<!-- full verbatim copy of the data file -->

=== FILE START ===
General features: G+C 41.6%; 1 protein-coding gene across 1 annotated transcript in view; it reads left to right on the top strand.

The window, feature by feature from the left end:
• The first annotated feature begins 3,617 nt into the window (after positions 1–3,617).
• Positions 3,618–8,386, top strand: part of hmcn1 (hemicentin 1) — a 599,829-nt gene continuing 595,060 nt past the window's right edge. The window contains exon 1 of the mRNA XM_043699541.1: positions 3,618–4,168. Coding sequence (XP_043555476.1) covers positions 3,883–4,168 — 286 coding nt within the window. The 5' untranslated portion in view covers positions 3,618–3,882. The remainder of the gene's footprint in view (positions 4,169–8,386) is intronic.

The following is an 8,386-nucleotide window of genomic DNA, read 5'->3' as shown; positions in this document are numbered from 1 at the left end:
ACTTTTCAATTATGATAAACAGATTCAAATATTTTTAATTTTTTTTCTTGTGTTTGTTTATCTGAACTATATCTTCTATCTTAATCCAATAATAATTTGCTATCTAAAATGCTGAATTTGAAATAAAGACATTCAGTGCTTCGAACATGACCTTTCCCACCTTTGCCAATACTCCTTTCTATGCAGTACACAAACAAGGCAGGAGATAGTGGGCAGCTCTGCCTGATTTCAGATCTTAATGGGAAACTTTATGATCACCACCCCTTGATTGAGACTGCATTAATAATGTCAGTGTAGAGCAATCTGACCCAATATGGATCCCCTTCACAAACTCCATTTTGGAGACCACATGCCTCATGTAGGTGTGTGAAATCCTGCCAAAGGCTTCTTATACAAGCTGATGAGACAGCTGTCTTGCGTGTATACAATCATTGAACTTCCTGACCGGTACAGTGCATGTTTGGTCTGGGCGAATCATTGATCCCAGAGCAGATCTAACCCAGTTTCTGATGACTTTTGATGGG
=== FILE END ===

General features: G+C 41.6%; 1 protein-coding gene across 1 annotated transcript in view; it reads left to right on the top strand.

The window, feature by feature from the left end:
• The first annotated feature begins 3,617 nt into the window (after positions 1–3,617).
• Positions 3,618–8,386, top strand: part of hmcn1 (hemicentin 1) — a 599,829-nt gene continuing 595,060 nt past the window's right edge. The window contains exon 1 of the mRNA XM_043699541.1: positions 3,618–4,168. Coding sequence (XP_043555476.1) covers positions 3,883–4,168 — 286 coding nt within the window. The 5' untranslated portion in view covers positions 3,618–3,882. The remainder of the gene's footprint in view (positions 4,169–8,386) is intronic.

The following is an 8,386-nucleotide window of genomic DNA, read 5'->3' as shown; positions in this document are numbered from 1 at the left end:
ACTTTTCAATTATGATAAACAGATTCAAATATTTTTAATTTTTTTTCTTGTGTTTGTTTATCTGAACTATATCTTCTATCTTAATCCAATAATAATTTGCTATCTAAAATGCTGAATTTGAAATAAAGACATTCAGTGCTTCGAACATGACCTTTCCCACCTTTGCCAATACTCCTTTCTATGCAGTACACAAACAAGGCAGGAGATAGTGGGCAGCTCTGCCTGATTTCAGATCTTAATGGGAAACTTTATGATCACCACCCCTTGATTGAGACTGCATTAATAATGTCAGTGTAGAGCAATCTGACCCAATATGGATCCCCTTCACAAACTCCATTTTGGAGACCACATGCCTCATGTAGGTGTGTGAAATCCTGCCAAAGGCTTCTTATACAAGCTGATGAGACAGCTGTCTTGCGTGTATACAATCATTGAACTTCCTGACCGGTACAGTGCATGTTTGGTCTGGGCGAATCATTGATCCCAGAGCAGATCTAACCCAGTTTCTGATGACTTTTGATGGG